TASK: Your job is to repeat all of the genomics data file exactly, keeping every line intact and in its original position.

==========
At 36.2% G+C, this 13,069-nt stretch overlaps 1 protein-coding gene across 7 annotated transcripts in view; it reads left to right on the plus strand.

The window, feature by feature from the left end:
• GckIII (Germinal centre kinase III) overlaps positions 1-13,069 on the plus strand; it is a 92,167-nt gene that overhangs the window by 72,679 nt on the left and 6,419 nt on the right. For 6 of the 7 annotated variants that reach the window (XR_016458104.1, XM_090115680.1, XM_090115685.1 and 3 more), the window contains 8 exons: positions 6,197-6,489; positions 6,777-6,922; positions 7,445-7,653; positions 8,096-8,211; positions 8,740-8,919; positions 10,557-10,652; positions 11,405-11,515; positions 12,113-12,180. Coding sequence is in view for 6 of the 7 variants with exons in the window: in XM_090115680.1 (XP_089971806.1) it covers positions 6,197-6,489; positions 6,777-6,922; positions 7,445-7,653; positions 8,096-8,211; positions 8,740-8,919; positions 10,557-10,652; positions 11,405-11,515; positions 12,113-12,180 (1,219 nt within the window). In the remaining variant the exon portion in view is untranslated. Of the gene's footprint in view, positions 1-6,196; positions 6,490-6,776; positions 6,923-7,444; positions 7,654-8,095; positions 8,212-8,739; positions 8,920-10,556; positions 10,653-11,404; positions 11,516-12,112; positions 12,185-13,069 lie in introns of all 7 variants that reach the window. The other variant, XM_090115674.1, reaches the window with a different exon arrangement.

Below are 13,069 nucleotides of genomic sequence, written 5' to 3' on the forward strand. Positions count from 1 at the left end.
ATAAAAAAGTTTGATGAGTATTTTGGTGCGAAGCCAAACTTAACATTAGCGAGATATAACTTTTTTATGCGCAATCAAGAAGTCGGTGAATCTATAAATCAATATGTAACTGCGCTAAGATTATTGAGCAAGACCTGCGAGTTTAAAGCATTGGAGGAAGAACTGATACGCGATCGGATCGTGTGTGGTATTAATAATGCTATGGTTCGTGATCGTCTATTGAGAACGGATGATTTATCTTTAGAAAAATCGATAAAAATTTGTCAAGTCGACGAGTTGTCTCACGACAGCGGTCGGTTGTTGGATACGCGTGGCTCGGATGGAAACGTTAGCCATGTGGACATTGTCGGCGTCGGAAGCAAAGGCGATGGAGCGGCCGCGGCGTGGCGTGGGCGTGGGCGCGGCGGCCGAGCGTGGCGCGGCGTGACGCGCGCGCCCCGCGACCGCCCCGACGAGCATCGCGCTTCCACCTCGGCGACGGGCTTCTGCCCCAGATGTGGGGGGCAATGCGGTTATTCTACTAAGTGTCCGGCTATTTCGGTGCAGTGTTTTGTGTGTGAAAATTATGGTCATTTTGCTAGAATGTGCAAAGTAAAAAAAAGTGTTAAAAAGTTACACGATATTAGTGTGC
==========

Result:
At 36.2% G+C, this 13,069-nt stretch overlaps 1 protein-coding gene across 7 annotated transcripts in view; it reads left to right on the plus strand.

The window, feature by feature from the left end:
• GckIII (Germinal centre kinase III) overlaps positions 1-13,069 on the plus strand; it is a 92,167-nt gene that overhangs the window by 72,679 nt on the left and 6,419 nt on the right. For 6 of the 7 annotated variants that reach the window (XR_016458104.1, XM_090115680.1, XM_090115685.1 and 3 more), the window contains 8 exons: positions 6,197-6,489; positions 6,777-6,922; positions 7,445-7,653; positions 8,096-8,211; positions 8,740-8,919; positions 10,557-10,652; positions 11,405-11,515; positions 12,113-12,180. Coding sequence is in view for 6 of the 7 variants with exons in the window: in XM_090115680.1 (XP_089971806.1) it covers positions 6,197-6,489; positions 6,777-6,922; positions 7,445-7,653; positions 8,096-8,211; positions 8,740-8,919; positions 10,557-10,652; positions 11,405-11,515; positions 12,113-12,180 (1,219 nt within the window). In the remaining variant the exon portion in view is untranslated. Of the gene's footprint in view, positions 1-6,196; positions 6,490-6,776; positions 6,923-7,444; positions 7,654-8,095; positions 8,212-8,739; positions 8,920-10,556; positions 10,653-11,404; positions 11,516-12,112; positions 12,185-13,069 lie in introns of all 7 variants that reach the window. The other variant, XM_090115674.1, reaches the window with a different exon arrangement.

Below are 13,069 nucleotides of genomic sequence, written 5' to 3' on the forward strand. Positions count from 1 at the left end.
ATAAAAAAGTTTGATGAGTATTTTGGTGCGAAGCCAAACTTAACATTAGCGAGATATAACTTTTTTATGCGCAATCAAGAAGTCGGTGAATCTATAAATCAATATGTAACTGCGCTAAGATTATTGAGCAAGACCTGCGAGTTTAAAGCATTGGAGGAAGAACTGATACGCGATCGGATCGTGTGTGGTATTAATAATGCTATGGTTCGTGATCGTCTATTGAGAACGGATGATTTATCTTTAGAAAAATCGATAAAAATTTGTCAAGTCGACGAGTTGTCTCACGACAGCGGTCGGTTGTTGGATACGCGTGGCTCGGATGGAAACGTTAGCCATGTGGACATTGTCGGCGTCGGAAGCAAAGGCGATGGAGCGGCCGCGGCGTGGCGTGGGCGTGGGCGCGGCGGCCGAGCGTGGCGCGGCGTGACGCGCGCGCCCCGCGACCGCCCCGACGAGCATCGCGCTTCCACCTCGGCGACGGGCTTCTGCCCCAGATGTGGGGGGCAATGCGGTTATTCTACTAAGTGTCCGGCTATTTCGGTGCAGTGTTTTGTGTGTGAAAATTATGGTCATTTTGCTAGAATGTGCAAAGTAAAAAAAAGTGTTAAAAAGTTACACGATATTAGTGTGC